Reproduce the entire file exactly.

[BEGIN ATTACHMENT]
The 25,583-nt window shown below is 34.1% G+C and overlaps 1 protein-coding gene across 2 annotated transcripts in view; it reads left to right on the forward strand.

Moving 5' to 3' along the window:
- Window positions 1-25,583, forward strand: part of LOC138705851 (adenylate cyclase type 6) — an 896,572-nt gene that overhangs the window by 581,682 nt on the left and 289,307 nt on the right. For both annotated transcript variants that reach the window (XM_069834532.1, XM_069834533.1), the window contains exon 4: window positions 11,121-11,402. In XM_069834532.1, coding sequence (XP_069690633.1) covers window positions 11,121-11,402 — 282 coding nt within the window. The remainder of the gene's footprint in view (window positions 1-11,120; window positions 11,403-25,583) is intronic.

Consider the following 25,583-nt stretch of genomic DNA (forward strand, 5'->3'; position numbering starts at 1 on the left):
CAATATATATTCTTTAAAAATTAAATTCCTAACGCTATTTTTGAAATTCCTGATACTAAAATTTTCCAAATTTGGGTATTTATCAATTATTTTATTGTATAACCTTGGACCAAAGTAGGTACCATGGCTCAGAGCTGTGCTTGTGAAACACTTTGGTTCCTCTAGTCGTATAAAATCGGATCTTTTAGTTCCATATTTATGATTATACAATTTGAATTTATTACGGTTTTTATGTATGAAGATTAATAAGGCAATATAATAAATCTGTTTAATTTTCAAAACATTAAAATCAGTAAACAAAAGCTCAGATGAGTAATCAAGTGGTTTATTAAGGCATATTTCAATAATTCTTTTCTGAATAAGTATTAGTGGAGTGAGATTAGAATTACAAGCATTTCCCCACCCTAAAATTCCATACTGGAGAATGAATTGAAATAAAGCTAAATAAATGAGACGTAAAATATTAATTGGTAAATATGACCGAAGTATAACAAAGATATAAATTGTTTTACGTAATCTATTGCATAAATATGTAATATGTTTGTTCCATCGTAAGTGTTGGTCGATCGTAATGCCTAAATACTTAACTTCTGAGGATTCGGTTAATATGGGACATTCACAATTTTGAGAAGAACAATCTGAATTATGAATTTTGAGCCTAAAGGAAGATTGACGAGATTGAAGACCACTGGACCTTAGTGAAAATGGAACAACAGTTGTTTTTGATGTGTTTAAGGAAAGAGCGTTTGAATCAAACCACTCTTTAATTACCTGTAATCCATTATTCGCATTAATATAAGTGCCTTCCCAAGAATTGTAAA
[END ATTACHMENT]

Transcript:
The 25,583-nt window shown below is 34.1% G+C and overlaps 1 protein-coding gene across 2 annotated transcripts in view; it reads left to right on the forward strand.

Moving 5' to 3' along the window:
- Window positions 1-25,583, forward strand: part of LOC138705851 (adenylate cyclase type 6) — an 896,572-nt gene that overhangs the window by 581,682 nt on the left and 289,307 nt on the right. For both annotated transcript variants that reach the window (XM_069834532.1, XM_069834533.1), the window contains exon 4: window positions 11,121-11,402. In XM_069834532.1, coding sequence (XP_069690633.1) covers window positions 11,121-11,402 — 282 coding nt within the window. The remainder of the gene's footprint in view (window positions 1-11,120; window positions 11,403-25,583) is intronic.

Consider the following 25,583-nt stretch of genomic DNA (forward strand, 5'->3'; position numbering starts at 1 on the left):
CAATATATATTCTTTAAAAATTAAATTCCTAACGCTATTTTTGAAATTCCTGATACTAAAATTTTCCAAATTTGGGTATTTATCAATTATTTTATTGTATAACCTTGGACCAAAGTAGGTACCATGGCTCAGAGCTGTGCTTGTGAAACACTTTGGTTCCTCTAGTCGTATAAAATCGGATCTTTTAGTTCCATATTTATGATTATACAATTTGAATTTATTACGGTTTTTATGTATGAAGATTAATAAGGCAATATAATAAATCTGTTTAATTTTCAAAACATTAAAATCAGTAAACAAAAGCTCAGATGAGTAATCAAGTGGTTTATTAAGGCATATTTCAATAATTCTTTTCTGAATAAGTATTAGTGGAGTGAGATTAGAATTACAAGCATTTCCCCACCCTAAAATTCCATACTGGAGAATGAATTGAAATAAAGCTAAATAAATGAGACGTAAAATATTAATTGGTAAATATGACCGAAGTATAACAAAGATATAAATTGTTTTACGTAATCTATTGCATAAATATGTAATATGTTTGTTCCATCGTAAGTGTTGGTCGATCGTAATGCCTAAATACTTAACTTCTGAGGATTCGGTTAATATGGGACATTCACAATTTTGAGAAGAACAATCTGAATTATGAATTTTGAGCCTAAAGGAAGATTGACGAGATTGAAGACCACTGGACCTTAGTGAAAATGGAACAACAGTTGTTTTTGATGTGTTTAAGGAAAGAGCGTTTGAATCAAACCACTCTTTAATTACCTGTAATCCATTATTCGCATTAATATAAGTGCCTTCCCAAGAATTGTAAA